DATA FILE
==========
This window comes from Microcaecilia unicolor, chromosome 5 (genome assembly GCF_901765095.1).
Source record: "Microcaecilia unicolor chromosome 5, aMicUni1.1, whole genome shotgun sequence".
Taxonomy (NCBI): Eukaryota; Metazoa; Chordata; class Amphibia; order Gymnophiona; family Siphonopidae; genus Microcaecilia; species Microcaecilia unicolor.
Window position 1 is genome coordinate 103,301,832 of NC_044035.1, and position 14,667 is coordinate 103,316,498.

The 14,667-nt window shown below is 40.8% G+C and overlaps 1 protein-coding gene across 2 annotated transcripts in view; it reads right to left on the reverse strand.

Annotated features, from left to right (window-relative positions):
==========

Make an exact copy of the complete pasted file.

This window comes from Microcaecilia unicolor, chromosome 5 (genome assembly GCF_901765095.1).
Source record: "Microcaecilia unicolor chromosome 5, aMicUni1.1, whole genome shotgun sequence".
Taxonomy (NCBI): Eukaryota; Metazoa; Chordata; class Amphibia; order Gymnophiona; family Siphonopidae; genus Microcaecilia; species Microcaecilia unicolor.
Window position 1 is genome coordinate 103,301,832 of NC_044035.1, and position 14,667 is coordinate 103,316,498.

The 14,667-nt window shown below is 40.8% G+C and overlaps 1 protein-coding gene across 2 annotated transcripts in view; it reads right to left on the reverse strand.

Annotated features, from left to right (window-relative positions):